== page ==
Six-legged empire

From: Peter Metcalfe (
Date: Thu 26 Feb 1998 - 11:05:19 EET

David Cake:

> I think that the leadership of the Six Legged were mostly from
>Fonrit and nearby, perhaps connected to the Sorcerers of Kalabar.

Depends on what you mean by Fonrit. It was a deeply fragmented
place and I don't think the Sorcerers were God Learners.

>Of course, you would have the occasional white adventurer joining
>in, from Umathela or Jrustela, but I think it was mostly a Fonritian

Fonrit was not completely conquered by the God Learners IMO. I
thinking more along the lines of adventurers from Goan armed
with new magic.

>They probably conquered Laskal
>as well. Thats not the only possibility, but its my favoured option of the

I strongly doubt this. Much about Kothar and Tarien is only assumed
from details about Jolar. If the Six-Legged Empire didn't expand
into those regions then why would they conquer Laskal which is far
less attractive (ie covered with light jungle and hills)?

IMO the Six Leggers and/or the Goanese claimed control over Laskal.
However this control was largely illusory as the terrain prevented
effective government. So apart from a few towns along the Laskal

Road, much of the Ia Rawthi remained untouched by the God Learner
magics, although they quite willingly professed support for the
God Learners whenever one showed up.

>Doraddi think Hon Hoolbiktu was a part of their gradual evolution towards
>an idyllic existence in which they have learnt to avoid all the bad aspects
>of civilisation. While I don't think they rode before the Six Leggeds came,
>it is likely that the did have some of the other trappings of civilisation
>that they now lack.

I take completely the opposite view and posit John Hughes 'Left Footpath'
tribes as the original inhabitants of Jolar. Since the Dawn, the Ia
Rawthi should be expanding into the plains of Jolar. Since they haven't,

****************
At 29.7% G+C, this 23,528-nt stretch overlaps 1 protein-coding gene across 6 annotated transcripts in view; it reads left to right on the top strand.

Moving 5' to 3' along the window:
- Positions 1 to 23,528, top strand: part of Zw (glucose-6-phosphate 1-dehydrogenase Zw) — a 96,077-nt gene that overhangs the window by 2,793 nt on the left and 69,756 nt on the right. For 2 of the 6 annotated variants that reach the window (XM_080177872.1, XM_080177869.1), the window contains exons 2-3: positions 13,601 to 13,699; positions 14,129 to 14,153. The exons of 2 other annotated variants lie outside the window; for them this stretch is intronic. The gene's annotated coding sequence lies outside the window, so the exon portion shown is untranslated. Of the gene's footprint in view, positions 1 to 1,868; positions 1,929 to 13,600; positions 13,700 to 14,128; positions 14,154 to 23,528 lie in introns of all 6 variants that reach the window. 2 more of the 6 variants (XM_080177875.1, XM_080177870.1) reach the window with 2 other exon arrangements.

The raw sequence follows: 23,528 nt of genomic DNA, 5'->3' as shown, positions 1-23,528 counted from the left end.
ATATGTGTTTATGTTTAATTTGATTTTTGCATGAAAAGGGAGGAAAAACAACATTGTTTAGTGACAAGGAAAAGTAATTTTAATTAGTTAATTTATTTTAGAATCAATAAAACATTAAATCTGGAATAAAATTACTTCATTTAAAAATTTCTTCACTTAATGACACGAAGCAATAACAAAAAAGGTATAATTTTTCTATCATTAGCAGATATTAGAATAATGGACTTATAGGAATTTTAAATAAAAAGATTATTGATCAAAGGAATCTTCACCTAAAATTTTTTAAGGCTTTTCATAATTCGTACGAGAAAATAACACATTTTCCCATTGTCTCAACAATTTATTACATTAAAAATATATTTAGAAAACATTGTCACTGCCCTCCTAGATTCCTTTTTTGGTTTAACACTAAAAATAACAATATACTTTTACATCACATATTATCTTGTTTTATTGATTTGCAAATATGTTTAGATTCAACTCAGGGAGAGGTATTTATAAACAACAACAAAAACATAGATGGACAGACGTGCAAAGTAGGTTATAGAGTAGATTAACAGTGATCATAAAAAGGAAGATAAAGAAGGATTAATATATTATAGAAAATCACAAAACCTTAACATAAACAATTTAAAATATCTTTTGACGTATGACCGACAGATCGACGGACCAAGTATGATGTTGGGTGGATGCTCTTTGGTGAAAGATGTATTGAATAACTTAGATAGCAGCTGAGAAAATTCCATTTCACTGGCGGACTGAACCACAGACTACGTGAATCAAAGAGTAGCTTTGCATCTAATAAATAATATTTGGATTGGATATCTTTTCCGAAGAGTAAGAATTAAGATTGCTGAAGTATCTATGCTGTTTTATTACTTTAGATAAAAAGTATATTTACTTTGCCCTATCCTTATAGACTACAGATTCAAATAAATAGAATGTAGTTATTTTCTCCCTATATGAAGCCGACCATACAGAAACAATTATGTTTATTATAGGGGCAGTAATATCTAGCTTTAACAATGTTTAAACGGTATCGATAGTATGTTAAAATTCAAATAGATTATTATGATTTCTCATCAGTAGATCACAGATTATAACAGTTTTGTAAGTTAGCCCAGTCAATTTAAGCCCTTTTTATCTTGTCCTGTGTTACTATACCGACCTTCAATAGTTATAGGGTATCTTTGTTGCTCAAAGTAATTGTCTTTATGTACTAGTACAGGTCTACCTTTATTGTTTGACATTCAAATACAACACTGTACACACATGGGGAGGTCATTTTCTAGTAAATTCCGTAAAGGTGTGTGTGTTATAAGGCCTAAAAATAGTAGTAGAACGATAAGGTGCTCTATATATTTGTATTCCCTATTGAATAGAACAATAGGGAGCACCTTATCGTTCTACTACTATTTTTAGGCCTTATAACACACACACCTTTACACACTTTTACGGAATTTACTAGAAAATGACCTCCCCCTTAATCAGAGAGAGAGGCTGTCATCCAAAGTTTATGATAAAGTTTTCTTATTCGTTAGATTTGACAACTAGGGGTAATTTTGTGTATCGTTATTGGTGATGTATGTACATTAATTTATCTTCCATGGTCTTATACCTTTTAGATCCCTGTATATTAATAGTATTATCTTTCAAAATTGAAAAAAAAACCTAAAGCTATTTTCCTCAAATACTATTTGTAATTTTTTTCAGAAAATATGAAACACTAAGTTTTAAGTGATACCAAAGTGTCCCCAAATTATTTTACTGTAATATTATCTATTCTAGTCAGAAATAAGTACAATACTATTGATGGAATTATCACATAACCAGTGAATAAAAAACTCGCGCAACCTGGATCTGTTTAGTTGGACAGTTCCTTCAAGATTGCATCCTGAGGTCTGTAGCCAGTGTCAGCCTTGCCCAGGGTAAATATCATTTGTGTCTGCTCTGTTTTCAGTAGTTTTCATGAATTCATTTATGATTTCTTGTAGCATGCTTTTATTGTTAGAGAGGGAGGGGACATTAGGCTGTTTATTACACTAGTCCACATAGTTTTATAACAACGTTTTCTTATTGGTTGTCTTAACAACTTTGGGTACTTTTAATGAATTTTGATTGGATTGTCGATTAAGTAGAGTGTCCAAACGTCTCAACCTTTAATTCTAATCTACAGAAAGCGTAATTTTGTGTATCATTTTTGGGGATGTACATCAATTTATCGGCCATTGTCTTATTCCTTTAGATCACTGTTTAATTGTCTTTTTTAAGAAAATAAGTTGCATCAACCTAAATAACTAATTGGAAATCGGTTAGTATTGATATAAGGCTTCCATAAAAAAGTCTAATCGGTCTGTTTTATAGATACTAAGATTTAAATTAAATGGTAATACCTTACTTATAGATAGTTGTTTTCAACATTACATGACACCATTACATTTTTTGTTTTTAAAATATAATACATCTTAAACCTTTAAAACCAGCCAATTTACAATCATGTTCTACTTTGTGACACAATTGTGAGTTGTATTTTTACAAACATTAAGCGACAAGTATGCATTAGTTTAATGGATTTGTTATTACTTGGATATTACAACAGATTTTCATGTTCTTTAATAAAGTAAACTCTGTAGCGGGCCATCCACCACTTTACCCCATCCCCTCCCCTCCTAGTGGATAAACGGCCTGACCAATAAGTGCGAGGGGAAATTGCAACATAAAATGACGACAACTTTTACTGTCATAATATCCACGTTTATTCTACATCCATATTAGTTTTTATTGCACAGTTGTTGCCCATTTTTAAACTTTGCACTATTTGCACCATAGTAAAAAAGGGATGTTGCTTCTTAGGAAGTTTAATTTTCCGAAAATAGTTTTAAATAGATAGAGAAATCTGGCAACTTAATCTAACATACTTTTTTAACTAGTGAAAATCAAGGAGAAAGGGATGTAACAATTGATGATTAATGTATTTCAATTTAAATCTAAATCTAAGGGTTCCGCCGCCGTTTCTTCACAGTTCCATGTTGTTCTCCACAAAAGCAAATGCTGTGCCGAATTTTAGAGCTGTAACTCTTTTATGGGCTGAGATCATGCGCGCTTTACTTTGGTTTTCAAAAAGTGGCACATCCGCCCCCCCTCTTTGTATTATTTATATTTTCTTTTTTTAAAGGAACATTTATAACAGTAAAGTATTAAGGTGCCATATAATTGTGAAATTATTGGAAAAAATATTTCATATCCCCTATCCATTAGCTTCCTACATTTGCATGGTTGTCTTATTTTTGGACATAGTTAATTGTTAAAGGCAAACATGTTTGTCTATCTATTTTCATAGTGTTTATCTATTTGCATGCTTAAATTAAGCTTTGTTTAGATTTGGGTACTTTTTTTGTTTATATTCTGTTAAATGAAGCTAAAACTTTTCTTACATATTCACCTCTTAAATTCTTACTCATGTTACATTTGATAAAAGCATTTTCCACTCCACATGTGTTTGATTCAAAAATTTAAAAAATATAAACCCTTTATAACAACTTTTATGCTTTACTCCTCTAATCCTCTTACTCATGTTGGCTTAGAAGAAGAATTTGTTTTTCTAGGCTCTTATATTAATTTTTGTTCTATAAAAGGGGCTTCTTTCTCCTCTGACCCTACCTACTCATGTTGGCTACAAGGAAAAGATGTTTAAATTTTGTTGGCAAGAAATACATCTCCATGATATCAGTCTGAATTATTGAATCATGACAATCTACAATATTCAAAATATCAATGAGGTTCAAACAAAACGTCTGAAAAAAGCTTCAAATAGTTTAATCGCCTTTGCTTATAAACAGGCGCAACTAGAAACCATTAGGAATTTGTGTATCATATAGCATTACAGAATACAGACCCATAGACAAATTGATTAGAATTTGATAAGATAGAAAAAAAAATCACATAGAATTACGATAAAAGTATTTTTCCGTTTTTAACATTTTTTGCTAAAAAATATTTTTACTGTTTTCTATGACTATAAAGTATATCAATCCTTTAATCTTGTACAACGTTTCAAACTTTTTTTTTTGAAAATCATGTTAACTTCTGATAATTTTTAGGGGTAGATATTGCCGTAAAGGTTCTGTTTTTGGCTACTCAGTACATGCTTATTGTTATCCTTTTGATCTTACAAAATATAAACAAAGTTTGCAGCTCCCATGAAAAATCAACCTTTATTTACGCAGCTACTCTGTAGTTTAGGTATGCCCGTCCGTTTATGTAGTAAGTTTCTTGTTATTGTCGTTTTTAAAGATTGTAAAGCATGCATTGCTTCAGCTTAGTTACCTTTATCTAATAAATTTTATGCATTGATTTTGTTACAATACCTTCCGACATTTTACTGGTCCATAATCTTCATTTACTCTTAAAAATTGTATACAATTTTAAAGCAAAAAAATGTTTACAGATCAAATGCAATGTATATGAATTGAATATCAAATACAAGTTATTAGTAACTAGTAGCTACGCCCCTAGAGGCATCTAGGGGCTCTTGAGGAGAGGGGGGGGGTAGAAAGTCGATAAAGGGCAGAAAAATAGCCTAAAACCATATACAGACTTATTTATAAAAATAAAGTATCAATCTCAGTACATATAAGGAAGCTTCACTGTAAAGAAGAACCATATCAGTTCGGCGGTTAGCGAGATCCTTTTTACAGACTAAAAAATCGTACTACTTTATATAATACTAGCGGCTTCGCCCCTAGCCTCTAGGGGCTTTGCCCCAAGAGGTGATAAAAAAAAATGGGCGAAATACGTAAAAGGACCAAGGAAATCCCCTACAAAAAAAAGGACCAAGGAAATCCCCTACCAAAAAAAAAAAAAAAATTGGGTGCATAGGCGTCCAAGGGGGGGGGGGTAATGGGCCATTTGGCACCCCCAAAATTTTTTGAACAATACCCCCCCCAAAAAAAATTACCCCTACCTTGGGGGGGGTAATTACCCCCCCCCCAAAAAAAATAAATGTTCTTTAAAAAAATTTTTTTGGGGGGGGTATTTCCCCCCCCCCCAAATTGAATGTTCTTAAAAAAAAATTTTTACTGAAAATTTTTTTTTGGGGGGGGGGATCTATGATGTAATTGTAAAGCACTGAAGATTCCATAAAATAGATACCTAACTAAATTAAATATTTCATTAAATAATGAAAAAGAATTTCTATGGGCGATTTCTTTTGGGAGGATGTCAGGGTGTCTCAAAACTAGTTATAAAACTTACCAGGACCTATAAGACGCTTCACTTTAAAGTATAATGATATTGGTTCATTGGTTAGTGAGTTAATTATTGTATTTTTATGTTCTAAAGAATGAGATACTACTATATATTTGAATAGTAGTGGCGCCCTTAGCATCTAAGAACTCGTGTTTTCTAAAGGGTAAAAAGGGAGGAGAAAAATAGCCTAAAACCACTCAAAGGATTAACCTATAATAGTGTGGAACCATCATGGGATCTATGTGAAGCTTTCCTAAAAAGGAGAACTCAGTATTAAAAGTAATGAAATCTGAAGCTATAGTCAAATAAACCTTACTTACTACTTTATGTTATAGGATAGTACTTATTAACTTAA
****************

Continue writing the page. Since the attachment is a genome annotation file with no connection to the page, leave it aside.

I assume their cereals don't grow too well in Jolar.

Thus IMO the Six-Leggers took over the oases by force and represented
a radical cultural change.

>I agree that [the six leggers] imported many foreign gods. But there is a
>strong temptation to lump all the many out of place mentions of Pamalt and
>other Pamaltelan gods (ie Pamalt in the Ernalda writeup, the Pamaltelan
>Lodril) as God Learnerisms, and thus obviously the work of the Six Leggeds.

Pamalt is worshipped in many other places other than Jolar. Even
now there is confusion over whether Pamalt was born in Kothar or
Taluk Mormadak. As for the Ernalda cult writeup - I'd junk the
descriptions of Ernalda's role in Pamaltela as knowledge now known
to be incorrect (much like the Dendara cult writeup) rather than
assume the God Learners transplanted Ernalda to Jolar.

IMO the cult of Pamalt that the Six-Leggers used was the God Learned
version of Pamalt that was developed using native cults in either
Fonrit or Laskal. The Six-leggers brought it south and imposed it
upon the Doraddi. When the Six-leggers fell, Hon Hoolbiktu had _his_
version of the Pamalt cult replace the corrupt six-legged version.

Hon may have come from Taluk Mormadak which would explain why the
second age lineages appear to give Kothar as Pamalt's origin. Hon's
cult gets transplanted into Fonrit circa 1202 ST and would have from
there spread into the rest of Fonrit and the Elf Coasts.

>Ergo, they DID try to God Learn the native religions. And they probably
>succeeded -- Baba Ulodr is pretty much identical to Lodril now in many
>peoples myths.

Doubt it. Baba Ulodra resembles Turos more than anyone else and Turos
isn't God-learned by a longshot.

>And the idea of Pamalt as the southern Earth King, Generts counterpart, is
>also something I don't think is original to the Pamaltelan religion, along
>with the attempt to turn his pantheon into an earth pantheon.

Considering that Pamalt is a natural chieftain figure, it gets very
hard to imagine him as not being the earth king.

- --Peter Metcalfe


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